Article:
May 19, 2014 – Is it possible that we have reached the tipping point for polymer banknotes, asks Brendan Burge, in his article ‘The Tipping Point for Polymer Banknotes’. A recent article in the Central Banking Journal suggests that, with the adoption of polymer in Canada and the recent announcement that the Bank of England will issue five pound and 10 pound banknotes on polymer substrate, we might have the beginnings of a tidal wave of adoption by other countries — in particular, those of the G8, he says.
According to Burge, the U.S. and Japan are notable holdouts at this time. Their reluctance to introduce polymer notwithstanding, there are significant benefits to making a change, including – environmental friendliness; increased banknote lifespan; and reduced counterfeiting. However, as noted in the Central Banking Journal article, there might be regional reasons for not switching to polymer.
Apparently Nigeria is considering a move back to paper, primarily for reasons of ink durability. The fact that they have not yet done so might indicate that substrate manufacturers and printers are addressing this unique challenge with accelerated research and development, says Burge.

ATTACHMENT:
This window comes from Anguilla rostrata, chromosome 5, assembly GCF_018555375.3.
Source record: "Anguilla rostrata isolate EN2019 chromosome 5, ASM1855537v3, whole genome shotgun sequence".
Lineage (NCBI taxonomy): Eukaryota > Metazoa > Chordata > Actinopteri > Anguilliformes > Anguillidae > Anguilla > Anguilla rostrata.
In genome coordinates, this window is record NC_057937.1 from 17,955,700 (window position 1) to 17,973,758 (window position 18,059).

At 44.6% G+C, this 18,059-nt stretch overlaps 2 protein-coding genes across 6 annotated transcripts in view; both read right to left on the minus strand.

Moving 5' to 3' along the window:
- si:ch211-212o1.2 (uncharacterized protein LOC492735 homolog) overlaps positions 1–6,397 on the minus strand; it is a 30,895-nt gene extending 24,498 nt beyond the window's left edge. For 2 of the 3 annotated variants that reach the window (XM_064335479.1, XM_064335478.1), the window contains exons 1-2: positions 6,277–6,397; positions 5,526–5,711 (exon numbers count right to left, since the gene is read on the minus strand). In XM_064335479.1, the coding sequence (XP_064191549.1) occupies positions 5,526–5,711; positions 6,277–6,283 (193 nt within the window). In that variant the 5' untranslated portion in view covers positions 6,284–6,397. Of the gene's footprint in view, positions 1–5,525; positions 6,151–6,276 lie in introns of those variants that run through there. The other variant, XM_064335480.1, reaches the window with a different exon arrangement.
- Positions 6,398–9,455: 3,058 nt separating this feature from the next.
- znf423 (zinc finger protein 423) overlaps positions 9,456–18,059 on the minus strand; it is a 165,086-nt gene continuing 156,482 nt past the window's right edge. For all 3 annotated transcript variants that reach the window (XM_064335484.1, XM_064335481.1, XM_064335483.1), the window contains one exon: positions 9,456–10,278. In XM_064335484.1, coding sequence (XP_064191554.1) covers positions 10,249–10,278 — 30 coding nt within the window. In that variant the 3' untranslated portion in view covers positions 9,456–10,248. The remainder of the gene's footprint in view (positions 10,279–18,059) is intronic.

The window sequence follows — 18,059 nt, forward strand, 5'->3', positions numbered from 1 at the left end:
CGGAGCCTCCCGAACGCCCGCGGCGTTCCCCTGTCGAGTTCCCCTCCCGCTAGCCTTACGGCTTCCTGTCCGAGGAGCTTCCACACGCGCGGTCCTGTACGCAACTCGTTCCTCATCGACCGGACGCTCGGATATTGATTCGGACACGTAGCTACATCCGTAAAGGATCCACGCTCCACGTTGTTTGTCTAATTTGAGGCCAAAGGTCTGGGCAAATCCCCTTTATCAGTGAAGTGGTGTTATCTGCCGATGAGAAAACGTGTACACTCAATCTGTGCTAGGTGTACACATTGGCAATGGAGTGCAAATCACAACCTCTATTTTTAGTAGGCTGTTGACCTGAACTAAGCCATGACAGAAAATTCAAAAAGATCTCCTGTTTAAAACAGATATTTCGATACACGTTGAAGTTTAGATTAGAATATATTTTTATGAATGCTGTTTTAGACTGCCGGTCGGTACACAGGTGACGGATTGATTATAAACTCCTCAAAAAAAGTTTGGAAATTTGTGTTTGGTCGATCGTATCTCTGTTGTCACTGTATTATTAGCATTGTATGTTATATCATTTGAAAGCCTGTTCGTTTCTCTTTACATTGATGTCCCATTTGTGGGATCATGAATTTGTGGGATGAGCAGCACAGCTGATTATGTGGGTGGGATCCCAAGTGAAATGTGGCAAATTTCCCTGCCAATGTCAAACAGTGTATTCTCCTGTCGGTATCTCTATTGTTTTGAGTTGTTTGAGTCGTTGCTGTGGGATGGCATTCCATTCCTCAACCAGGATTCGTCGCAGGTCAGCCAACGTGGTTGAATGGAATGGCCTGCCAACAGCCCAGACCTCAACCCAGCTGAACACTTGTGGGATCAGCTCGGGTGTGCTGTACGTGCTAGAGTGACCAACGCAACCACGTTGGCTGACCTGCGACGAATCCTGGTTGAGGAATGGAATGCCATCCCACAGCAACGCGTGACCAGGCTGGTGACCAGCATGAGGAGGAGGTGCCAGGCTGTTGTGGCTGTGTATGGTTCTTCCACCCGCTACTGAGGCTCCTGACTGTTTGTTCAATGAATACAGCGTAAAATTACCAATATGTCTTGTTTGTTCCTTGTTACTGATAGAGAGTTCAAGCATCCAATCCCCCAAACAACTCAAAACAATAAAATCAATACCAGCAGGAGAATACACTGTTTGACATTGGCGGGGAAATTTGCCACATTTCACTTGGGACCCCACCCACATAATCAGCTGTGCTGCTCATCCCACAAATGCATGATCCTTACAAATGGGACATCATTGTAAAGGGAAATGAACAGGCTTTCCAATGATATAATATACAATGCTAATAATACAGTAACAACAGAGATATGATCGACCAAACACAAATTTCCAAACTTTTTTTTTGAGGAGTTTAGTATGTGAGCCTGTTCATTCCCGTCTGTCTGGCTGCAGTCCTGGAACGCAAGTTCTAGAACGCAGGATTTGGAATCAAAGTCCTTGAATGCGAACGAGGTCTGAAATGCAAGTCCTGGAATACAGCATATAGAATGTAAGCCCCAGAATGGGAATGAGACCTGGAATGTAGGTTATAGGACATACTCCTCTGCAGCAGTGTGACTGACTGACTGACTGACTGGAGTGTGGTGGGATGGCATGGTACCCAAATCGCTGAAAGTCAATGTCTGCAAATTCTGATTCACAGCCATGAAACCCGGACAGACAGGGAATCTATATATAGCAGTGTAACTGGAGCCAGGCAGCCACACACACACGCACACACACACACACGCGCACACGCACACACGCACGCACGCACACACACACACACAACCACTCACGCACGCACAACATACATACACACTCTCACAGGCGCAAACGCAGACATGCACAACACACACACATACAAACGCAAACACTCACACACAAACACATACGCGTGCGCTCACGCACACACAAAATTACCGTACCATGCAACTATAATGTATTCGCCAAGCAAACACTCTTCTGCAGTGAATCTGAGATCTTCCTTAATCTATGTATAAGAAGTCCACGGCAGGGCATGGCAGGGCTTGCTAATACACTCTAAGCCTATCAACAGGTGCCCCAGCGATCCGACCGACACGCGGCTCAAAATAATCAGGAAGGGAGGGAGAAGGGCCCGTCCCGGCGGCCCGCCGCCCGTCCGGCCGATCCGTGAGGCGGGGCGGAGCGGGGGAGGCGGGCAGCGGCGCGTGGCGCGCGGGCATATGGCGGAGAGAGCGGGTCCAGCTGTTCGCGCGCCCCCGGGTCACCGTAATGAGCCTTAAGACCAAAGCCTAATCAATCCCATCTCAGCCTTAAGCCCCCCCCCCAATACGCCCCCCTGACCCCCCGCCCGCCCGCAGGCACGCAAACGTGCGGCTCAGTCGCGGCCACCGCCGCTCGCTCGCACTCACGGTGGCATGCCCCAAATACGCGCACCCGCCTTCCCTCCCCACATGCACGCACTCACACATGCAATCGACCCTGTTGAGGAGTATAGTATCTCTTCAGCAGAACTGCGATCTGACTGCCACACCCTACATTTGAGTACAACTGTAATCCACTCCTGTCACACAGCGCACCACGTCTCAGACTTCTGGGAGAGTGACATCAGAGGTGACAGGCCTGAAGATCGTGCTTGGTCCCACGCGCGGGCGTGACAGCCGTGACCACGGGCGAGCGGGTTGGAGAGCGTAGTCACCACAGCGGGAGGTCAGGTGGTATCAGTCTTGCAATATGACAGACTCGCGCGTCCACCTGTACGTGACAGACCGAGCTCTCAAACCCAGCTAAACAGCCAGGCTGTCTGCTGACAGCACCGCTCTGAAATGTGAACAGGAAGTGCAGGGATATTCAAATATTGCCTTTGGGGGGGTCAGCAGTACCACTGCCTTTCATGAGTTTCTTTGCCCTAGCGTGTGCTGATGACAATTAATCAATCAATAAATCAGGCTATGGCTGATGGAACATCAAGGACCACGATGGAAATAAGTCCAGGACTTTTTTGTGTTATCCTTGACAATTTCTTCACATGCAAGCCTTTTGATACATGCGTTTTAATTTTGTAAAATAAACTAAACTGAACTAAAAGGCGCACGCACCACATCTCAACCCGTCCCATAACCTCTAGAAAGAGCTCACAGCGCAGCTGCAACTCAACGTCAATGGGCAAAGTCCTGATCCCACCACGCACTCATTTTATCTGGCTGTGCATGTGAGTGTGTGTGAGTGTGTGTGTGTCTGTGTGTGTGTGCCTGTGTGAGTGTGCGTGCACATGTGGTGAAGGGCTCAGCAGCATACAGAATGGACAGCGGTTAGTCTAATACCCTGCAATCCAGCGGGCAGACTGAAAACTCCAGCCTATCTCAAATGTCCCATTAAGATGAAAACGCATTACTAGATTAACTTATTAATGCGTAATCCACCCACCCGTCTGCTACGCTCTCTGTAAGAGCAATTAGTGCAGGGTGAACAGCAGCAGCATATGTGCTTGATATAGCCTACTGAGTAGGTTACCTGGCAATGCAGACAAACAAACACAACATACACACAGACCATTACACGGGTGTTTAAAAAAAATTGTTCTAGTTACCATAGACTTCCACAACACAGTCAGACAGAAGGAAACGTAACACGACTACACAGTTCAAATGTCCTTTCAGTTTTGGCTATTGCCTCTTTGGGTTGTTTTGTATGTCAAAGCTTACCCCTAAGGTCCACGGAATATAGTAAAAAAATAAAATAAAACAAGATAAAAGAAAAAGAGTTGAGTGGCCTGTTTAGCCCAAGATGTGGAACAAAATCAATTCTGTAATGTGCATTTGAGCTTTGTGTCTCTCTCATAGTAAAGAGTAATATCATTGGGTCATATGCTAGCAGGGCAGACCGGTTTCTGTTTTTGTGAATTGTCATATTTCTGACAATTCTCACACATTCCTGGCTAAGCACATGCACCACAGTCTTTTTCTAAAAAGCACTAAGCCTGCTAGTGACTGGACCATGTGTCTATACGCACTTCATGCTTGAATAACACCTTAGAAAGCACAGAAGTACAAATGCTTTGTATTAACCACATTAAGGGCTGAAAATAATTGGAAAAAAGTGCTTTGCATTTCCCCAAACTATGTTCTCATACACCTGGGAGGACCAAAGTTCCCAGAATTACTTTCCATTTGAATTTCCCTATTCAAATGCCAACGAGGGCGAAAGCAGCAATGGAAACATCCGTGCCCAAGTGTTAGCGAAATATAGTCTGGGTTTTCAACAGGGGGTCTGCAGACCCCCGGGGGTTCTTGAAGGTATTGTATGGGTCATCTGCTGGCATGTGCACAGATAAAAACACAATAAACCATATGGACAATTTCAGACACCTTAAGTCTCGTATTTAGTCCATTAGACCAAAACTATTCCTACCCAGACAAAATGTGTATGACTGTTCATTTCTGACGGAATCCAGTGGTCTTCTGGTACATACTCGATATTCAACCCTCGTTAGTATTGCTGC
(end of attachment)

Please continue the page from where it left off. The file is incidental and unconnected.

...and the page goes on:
Whatever the outcome of decisions – pro or con – by Nigeria and other early adopter countries, we conclude wholeheartedly that we are at the tipping point for polymer banknotes.
No matter the substrate chosen for new banknotes, it must never be overlooked that the war with counterfeiters will be endless. It is a war of one-upmanship, says Burge. “When countries introduce new banknotes, enterprising criminals will inevitably find a way to convincingly reproduce them.”